In the winter of 2008, my house burned down.
It happened exactly how you’d imagine it: a burning candle left briefly unattended, an inexplicable draft angling that supposedly innocuous little flame toward a surprisingly ignitable curtain and then within a matter of minutes an entire double story home was alight, a towering, smoking wood and brick monstrosity with the kind of blazing innards you’d see as a 10-second space filler on the 6 o’clock news.
Like winning the lottery, like being struck by lightning or contracting some kind of horrid flesh-eating bacterial infection, a house fire is one of those unexplained life-altering events that could happen to anyone and no one. Easily avoidable until it isn’t, it’s a personal disaster that’s generally only softened by the mantra you take up in the aftermath. “No one was hurt. It was just stuff.”
When someone asks how you’re doing, you'll shrug and assume an air of downtrodden nonchalance, “I’m OK.”
You’ll pretend that you're not crumbling on the inside, you’ll feign strength with every shaking muscle in your body and slap on a self-deprecating smirk, because god forbid you'd want anyone to feel sorry for you. You'll find yourself parroting the same phrases over and over again until your voice cracks and the words don’t even sound like words anymore. "It was just stuff." Baby photos and handmade quilts and your great grandmother's antique vase.
Now, as I stand in my bedroom running a stocktake of the possessions I’ve collected six years on in preparation of a big overseas move, I’m mulling over the effect this house fire had on me, and I’m beginning to think maybe I may have developed a teensy tiny shopping problem.
I would have thought that losing everything I owned in the space of 20 minutes would have been a rather freeing experience. A chance for me to embrace Swedish minimalism! Or to take up Vinyasa yoga and stop shaving my armpits! To realise that my life was not made richer by the totally adorable Marc Jacobs tote I bought on sale for 30 percent off (plus 10 percent staff discount. Oh my god, I miss that tote) but by the people in it. Sadly, this epiphany escaped me, and apart from getting really drunk and crying a lot, I did none of it.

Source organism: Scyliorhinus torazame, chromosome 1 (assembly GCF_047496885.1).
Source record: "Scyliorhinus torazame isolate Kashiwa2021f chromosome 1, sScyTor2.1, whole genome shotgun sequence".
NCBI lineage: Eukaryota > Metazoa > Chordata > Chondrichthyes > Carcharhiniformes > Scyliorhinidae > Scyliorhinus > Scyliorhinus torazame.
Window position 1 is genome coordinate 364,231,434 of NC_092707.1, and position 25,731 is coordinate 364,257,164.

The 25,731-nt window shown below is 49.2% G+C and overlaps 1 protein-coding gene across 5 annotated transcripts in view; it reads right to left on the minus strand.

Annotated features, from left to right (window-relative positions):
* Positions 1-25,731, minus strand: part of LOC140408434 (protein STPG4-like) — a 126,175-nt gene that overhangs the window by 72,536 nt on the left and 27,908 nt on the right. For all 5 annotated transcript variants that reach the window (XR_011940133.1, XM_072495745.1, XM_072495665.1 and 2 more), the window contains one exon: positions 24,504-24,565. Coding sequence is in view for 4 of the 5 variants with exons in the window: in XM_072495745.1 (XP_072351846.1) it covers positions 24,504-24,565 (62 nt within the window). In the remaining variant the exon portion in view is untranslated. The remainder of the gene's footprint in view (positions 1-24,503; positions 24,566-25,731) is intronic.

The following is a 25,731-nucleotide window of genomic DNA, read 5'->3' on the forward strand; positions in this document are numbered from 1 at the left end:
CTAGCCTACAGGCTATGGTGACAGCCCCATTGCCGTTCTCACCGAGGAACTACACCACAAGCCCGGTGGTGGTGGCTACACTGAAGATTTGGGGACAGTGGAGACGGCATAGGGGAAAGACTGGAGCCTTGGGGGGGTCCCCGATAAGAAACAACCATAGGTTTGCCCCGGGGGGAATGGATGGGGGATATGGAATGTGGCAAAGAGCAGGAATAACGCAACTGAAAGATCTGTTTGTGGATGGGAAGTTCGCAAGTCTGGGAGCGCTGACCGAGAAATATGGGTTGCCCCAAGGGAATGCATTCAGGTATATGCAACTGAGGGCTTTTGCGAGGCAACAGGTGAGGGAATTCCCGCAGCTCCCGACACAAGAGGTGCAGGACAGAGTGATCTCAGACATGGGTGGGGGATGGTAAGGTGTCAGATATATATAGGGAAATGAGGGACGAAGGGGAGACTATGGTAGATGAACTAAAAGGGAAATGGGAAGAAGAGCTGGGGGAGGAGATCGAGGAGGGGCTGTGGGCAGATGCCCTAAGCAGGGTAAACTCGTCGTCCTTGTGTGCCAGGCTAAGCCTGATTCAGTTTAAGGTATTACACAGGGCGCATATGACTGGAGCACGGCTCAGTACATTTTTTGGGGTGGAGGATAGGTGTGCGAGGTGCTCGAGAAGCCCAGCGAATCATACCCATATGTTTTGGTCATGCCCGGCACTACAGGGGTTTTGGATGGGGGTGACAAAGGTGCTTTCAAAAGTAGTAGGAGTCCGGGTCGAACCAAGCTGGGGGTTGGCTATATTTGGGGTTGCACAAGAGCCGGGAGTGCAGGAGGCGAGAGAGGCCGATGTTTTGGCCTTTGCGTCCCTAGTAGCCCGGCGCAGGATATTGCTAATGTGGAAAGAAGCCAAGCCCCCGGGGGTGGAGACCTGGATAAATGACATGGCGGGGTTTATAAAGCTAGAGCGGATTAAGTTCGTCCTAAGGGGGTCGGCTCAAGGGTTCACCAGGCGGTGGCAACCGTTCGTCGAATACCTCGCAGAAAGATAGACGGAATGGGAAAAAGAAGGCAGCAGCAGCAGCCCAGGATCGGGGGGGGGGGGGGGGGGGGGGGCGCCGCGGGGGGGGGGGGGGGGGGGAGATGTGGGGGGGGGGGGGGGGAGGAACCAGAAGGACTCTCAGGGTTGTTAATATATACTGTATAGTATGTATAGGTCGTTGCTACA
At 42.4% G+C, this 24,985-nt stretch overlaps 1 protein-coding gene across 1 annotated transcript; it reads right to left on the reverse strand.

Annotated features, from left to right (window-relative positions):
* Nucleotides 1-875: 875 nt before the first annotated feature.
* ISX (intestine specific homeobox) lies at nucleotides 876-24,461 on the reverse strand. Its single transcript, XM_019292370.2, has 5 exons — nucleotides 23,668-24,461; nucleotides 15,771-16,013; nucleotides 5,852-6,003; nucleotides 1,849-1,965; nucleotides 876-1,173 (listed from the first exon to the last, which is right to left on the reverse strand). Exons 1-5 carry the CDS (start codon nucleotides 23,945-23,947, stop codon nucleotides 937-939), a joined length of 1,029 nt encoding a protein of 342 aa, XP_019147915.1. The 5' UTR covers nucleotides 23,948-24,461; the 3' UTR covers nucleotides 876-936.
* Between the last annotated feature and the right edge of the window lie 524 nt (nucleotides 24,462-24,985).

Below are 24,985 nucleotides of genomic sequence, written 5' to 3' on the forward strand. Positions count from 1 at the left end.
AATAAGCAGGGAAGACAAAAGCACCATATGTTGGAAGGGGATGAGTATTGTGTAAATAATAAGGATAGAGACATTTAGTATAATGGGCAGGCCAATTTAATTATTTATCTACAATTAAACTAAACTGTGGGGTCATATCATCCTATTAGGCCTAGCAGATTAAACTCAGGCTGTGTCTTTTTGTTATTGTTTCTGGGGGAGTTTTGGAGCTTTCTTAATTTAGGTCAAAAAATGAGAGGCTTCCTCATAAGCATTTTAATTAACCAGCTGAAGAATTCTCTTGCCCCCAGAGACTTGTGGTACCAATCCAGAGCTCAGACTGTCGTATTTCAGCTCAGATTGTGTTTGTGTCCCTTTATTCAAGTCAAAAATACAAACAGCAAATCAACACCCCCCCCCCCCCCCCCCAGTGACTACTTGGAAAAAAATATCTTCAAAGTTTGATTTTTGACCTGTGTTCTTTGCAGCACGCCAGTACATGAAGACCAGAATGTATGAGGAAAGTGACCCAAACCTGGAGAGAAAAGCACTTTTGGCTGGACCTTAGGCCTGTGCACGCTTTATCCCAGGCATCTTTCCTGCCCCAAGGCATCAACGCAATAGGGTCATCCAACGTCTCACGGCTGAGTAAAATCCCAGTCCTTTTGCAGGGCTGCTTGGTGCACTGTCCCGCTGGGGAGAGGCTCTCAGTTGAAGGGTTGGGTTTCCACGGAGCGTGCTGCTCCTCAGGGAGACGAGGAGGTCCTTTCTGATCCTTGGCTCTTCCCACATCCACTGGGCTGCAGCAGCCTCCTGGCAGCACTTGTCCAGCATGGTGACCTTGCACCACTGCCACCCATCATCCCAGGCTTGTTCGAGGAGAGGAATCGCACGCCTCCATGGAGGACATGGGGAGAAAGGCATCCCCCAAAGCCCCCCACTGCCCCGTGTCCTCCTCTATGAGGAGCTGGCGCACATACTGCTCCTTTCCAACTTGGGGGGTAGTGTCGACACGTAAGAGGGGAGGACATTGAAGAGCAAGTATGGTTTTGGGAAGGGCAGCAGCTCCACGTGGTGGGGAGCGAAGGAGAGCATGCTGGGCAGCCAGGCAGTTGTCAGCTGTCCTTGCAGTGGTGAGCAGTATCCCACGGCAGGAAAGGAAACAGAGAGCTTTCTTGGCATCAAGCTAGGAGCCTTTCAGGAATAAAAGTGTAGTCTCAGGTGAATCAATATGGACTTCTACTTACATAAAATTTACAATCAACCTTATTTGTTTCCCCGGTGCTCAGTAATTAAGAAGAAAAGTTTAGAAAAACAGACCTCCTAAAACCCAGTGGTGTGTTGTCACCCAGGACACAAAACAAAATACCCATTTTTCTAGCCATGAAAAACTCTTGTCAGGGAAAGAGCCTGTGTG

Nope. Like a drug addict who’s discovered their stash has run dry, I went into complete withdrawal for stuff. Then I overdosed. Big time. Retail was my drug. Every time I flicked my card through the EFTPOS machine, I would experience a rush like no other; my heart would thump a little faster behind my ribcage, my palms would tingle for the weight of the shopping bag, my fingers twitching in excitement around the handles as I floated out of the store, eyes glinting with satisfaction of a battle well fought. Or purchased. Whatever.
I developed a game I liked to call “Debit Card Roulette,” whereby I would not check my bank balance before buying something and instead just pray to the Department Store Gods that my card wouldn’t get declined. (No matter if it did, of course! I’d just whip out my credit card with a practiced flourish.)
I’d create elaborate backstories to go along with my completely ridiculous and totally useless purchases, too. That $3,000 gaming PC I probably didn’t need because I was only really into The Sims and the occasional game of Dragon Age? Totally for my (imaginary) boyfriend. Who was currently touring with Cirque Du Soleil in Europe. Why yes I am a great girlfriend and yes he did teach me how to do a triple backflip, by the way can I get a discount on my monitor with that?
The $400 Irish Wedding ring I purchased? A group gift to a very dear friend who was leaving us all to go on a very exciting archaeological dig in Ireland. She totally has the same size fingers as me, thanks. By the way do you have any matching earrings?
The lies were as fun as the purchase, but were also a thinly veiled attempt to stifle the overwhelming guilt that overtook me every time I beamed at the sales person and exclaimed breathlessly, “I’ll take it!” Something I didn’t realise until much later on.
I had no idea that I was trying to fill the pervasive, gnawing emptiness and sadness that was burning a hole through my heart with trinkets and brand names. (I was probably suffering from some sort of minor PTSD too, but hey, I’m no shrink.) Aside from the initial high triggered by the glorious ring of the cash register, it wasn’t really making me happy.
I’ve since grown a little wiser with my money, and while I often find myself still living pay check to pay check, I’m no longer attempting to fill some void in my life with material possessions. In part, because I already own everything already, but mostly because I’ve learned to appreciate the people in my life, more than the things.
I have a wonderful, supportive group of friends and a beautiful, loving fiancée, and my life is mostly a delight. Now that I’m moving -– not simply a suburb away but to an entirely different continent, I’m coming to understand that a majority of these objects in my room just collecting dust? They don’t mean anything to me. And it’s like the sun is coming up.
And if I’m being completely honest here, and more than a little sentimental, I’d rather be with the person I love most in the world than have any of this junk -- no matter how adorable or great it makes me feel. I’d toss it all out tomorrow if it meant seeing my fiancée a little sooner. I’ll be OK without it. It won’t hurt if I have to downsize because, after all, it’s just stuff.
Don’t worry, though. I won’t be taking a match to any of it.